Thursday, December 10, 2020

Hard Problem: Have You Ever Seen A Good Dance Martial Arts Text Book?

researchgate |  There is a need to develop tools to automatically read and translate dance scores. Dance has been one of the last artforms to develop objective records. Scores for dance, analogous to scores for music, have existed for more than half a century, but the notation systems are known only to a relatively few trained notators (also, there are a number of competing notation systems). In North America the Labanotation system is most widely used and LabanWriter, a computer based editor for this notation has been developed. Updating a report at WCGSÕ01, this paper describes progress with the project to develop a translator between LabanWriter and Life Forms™, a human animation system for the choreography and animation of human movement. The prototype translator will be demonstrated.

diegomaranan |  I am a transdisciplinary artist and researcher who investigates how technology can help us reimagine our relationship with the environment, with other people, and with ourselves. My work is eclectic, ranging from exploring how digital technologies are changing the way we move as well as perceive human movement, to co-creating socially-engaged art installations that build symbiotic relationships between plants, computers and people. As a Marie Skłodowska-Curie PhD fellow in the CogNovo training program for Cognitive Innovation at Plymouth University, I adapted methods and insights from user experience and technology design, perceptual psychology and neuroscience, dance and somatic practices, and pragmatist philosophy to design a low-cost wearable technology that uses vibrotactile stimulation to create unusual, pleasurable, structured sensory experiences that demonstrably increase body awareness.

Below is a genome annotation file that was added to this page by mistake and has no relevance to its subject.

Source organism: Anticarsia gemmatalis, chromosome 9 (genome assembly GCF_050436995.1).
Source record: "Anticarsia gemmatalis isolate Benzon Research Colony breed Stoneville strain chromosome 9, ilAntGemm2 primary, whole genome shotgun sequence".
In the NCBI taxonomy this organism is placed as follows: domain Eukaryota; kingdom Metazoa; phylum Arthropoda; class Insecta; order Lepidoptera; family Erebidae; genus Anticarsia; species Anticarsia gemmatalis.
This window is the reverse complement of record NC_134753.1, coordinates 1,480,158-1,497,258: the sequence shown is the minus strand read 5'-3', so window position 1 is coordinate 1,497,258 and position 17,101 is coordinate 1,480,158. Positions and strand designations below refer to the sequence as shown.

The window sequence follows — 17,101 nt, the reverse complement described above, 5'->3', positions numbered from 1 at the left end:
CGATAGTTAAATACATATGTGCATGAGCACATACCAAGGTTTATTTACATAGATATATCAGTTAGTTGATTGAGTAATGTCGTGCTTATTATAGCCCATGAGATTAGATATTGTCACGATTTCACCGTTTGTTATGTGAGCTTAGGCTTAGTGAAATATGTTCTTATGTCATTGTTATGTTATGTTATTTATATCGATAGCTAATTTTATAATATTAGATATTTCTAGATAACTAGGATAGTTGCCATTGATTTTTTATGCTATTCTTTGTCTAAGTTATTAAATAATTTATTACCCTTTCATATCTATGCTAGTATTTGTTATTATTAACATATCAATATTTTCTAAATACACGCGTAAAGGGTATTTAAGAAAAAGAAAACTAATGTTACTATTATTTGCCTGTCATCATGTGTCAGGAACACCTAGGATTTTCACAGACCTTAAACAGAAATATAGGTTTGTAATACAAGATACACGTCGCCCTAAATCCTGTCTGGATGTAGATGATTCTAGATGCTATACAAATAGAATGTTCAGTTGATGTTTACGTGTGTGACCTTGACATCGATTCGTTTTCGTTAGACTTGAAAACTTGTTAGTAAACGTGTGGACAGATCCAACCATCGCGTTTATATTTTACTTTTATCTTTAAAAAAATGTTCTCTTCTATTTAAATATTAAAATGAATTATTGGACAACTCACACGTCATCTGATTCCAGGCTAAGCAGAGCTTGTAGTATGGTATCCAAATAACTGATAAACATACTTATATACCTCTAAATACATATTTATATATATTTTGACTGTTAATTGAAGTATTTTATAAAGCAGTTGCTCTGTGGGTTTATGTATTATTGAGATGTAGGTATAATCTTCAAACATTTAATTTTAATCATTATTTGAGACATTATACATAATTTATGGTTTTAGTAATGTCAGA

benesh |  What is the Benesh Notation Editor?
The Benesh Notation Editor is a PC Windows software program for writing Benesh Movement Notation Scores. It acts as a ‘word processor’ for the notation enabling the production of publication quality multi-stave printed scores that can be edited, copied and stored digitally like other computer documents.

The Benesh Notation Editor was developed to meet the needs of professional notators but is also useful for notation teachers and students, all of whom will find that they can produce publication quality scores more easily and quickly than writing them by hand. Scores written using the Benesh Notation Editor are easy to edit, copy, store, print and transmit by email.

What are the benefits of using the Benesh Notation Editor?
Using the Benesh Notation Editor, writing scores by hand will soon become as obsolete as using a typewriter for text documents. Unlike hand-written scores, BNE scores need never become annotated beyond readability. Alterations can be entered easily and quickly into the BNE score without affecting the original document.

The information in a BNE score can be adjusted and the layout rearranged simply and easily. This means that, unlike hand-written scores, it is not necessary to pre-plan the layout of each page before any information can be entered. Individual ‘parts’ can be extracted from a full multi-person score creating separate, more manageable, role specific scores for use in the rehearsal room or as study resources.